Saviors is backboned by the furious urgency and energy that Kid Dynamite showed through their history, but while Jason Shevchuk’s vocals were beautifully abrasive, Alvarez takes a more restrained, wistful approach to singing. Songs like the opening “Times of Grace” are musically up-tempo percussions and razor-sharp guitars, but are buoyed by Alvarez’s more melodic vocals. His vocals rest at a good place between Samiam’s Jason Beebout and that NYHC tone exhibited by bands like Token Entry and Grey Area. In songs like “R.J.A” and the closing title track, Crossed Keys find more success with their brand of blistering speed meets harmony- slowing down only for the kind of melancholic punk that made Samiam a noted name. While much of Saviors is built on pace, it wasn’t always this way for the band. In fact, their 2017 EP, I’m Just Happy That You’re Here, leans closer to Samiam than it does to Kid Dynamite (the song “Jeff Pelly vs. The Empire” is particularly fantastic), so there’s been an uptick of urgency with Saviors.
For fans of any of the aforementioned bands here, there is plenty to like with Crossed Keys and plenty to like in Saviors. It’s succinct, to the point, but filled with ample reflection and exploration that gives the EP depth and resonance. Any band that has found influence from Kid Dynamite is most certainly OK by us (this site is named after a KD song after all), but Crossed Keys does more than just tip their cap. This one’s a really good one, and worth your time.
Pine – Pine
Pine’s debut album is a kind of hypnotic melancholia
Where did Ottawa’s Pine come from? It’s a question worth asking after listening to their painfully gorgeous self-titled debut album. Pine use the phrase “doom and gloom never sounded so sweet” to describe their sound, and true to that, this 11-track outing is filled with the kind of hypnotic melancholia that became the playbook for a great many Midwestern emo bands that emerged in the late 90s/early 2000s. The biggest difference here is that while Pine have the heartbreak down pat, their musical sense of loss is lifted slightly by the airy, more wistful sounds of their guitar-strewn songs. Sure, there’s a lot that sounds like a great Mineral record or a Gloria Record album, but there’s also traces of Florida indie/emo band The Rocking Horse Winner and at times, bands like Rainer Maria.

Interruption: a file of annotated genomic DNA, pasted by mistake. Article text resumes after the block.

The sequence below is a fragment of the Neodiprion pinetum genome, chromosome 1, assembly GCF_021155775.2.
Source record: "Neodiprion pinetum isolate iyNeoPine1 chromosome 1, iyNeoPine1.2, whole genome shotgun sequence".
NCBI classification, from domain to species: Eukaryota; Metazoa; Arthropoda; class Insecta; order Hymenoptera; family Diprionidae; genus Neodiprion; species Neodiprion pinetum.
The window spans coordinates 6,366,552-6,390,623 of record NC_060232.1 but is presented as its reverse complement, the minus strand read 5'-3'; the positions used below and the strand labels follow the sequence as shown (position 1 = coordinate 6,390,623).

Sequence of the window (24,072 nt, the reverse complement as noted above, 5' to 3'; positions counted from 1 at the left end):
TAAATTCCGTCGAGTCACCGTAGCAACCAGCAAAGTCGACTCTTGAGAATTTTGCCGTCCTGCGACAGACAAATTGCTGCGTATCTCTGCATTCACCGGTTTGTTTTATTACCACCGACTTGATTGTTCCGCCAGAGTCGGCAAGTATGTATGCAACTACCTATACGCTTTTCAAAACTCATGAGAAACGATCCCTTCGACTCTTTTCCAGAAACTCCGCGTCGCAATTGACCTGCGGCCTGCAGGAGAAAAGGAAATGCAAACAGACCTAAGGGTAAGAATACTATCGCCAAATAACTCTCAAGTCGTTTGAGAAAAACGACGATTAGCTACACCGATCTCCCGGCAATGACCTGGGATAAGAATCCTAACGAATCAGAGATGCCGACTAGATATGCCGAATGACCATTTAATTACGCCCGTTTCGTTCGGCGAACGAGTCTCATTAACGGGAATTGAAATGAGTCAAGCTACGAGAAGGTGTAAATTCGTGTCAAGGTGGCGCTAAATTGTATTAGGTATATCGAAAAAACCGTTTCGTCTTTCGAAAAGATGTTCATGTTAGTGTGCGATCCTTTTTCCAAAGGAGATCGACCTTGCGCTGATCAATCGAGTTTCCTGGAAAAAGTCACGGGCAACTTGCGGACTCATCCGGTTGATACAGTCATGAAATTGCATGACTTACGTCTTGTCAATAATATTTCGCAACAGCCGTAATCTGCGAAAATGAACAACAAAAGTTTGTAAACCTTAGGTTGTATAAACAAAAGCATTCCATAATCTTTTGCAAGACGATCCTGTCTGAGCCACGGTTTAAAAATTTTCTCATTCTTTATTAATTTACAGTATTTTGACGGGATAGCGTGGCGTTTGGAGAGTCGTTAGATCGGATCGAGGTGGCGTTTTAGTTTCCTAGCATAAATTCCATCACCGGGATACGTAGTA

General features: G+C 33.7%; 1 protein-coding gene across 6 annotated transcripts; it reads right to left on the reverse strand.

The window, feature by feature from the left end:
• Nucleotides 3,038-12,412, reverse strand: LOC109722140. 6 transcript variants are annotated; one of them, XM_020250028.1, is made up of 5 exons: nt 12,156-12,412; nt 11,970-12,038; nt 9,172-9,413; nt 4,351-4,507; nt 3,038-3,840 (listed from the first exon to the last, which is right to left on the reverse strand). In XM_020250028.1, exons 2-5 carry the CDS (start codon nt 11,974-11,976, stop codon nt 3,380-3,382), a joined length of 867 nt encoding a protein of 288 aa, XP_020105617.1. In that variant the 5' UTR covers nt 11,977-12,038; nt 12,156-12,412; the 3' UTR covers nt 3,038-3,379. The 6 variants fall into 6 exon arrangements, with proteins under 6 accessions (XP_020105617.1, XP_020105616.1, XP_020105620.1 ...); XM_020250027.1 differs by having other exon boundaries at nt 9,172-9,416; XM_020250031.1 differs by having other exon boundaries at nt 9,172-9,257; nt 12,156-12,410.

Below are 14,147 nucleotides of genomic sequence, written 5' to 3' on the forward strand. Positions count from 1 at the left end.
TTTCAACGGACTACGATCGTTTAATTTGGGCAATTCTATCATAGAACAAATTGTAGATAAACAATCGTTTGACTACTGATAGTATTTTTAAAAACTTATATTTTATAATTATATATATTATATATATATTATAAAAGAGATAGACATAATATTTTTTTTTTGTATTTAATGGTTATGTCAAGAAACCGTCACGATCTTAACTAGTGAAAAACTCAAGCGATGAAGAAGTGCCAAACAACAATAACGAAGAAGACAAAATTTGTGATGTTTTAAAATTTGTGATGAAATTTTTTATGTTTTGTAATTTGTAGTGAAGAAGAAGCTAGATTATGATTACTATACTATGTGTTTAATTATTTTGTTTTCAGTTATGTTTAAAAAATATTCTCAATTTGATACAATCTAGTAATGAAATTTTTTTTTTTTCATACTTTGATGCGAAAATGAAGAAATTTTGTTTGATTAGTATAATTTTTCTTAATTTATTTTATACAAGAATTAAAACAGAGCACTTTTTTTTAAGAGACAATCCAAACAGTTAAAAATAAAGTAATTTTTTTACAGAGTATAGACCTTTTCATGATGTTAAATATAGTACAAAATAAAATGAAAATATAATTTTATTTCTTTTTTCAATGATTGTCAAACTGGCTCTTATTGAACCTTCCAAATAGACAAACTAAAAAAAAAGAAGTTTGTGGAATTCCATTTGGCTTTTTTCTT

Pine are buoyed by the great vocal work of Darlene Deschamps. Her voice soars through tracks like “Memento” and the terrific “Lusk”. The latter in particular is a great example of how Pine lull you into a sense of calm before it explodes in a collage of symphonic distortion and post-rock twinkling. In “Sunder” they ascend to louder, more expansive sounds. The song is a great combination of thick, fuzzy guitars, mid-tempo percussion work, and that pained vocal delivery that gives the song an extra punch in the guts.
The album took an impressive 2 years to finish, and you can hear the trials and tribulations of that gestation period through the songs. There’s pain, sadness, anger and frustration in songs like the intro “Within You” and the more new emo-esque “Swollen”, but also beauty, and as the album concludes, a sense of incredible catharsis. The record SOUNDS great too, with production values (by a production team that includes Will Yip, who has helmed records by Circa Survive, Braid, Saosin, and the Bouncing Souls to name a few) adding to the grand cinematic finish of the record.
For those who love what emo was in the mid to late 90s will find much to like about Pine just as much as those who like Explosions in the Sky and their post-rock brethren. Pine have been crafting their sound over the last few years and while their previous EP Pillow Talk showed a solid foundation, this new self-titled record is the work of a band close to the height of their abilities. Moving, beautiful, and littered with life’s roller coaster of emotions as songs, Pine is definitely recommended listening.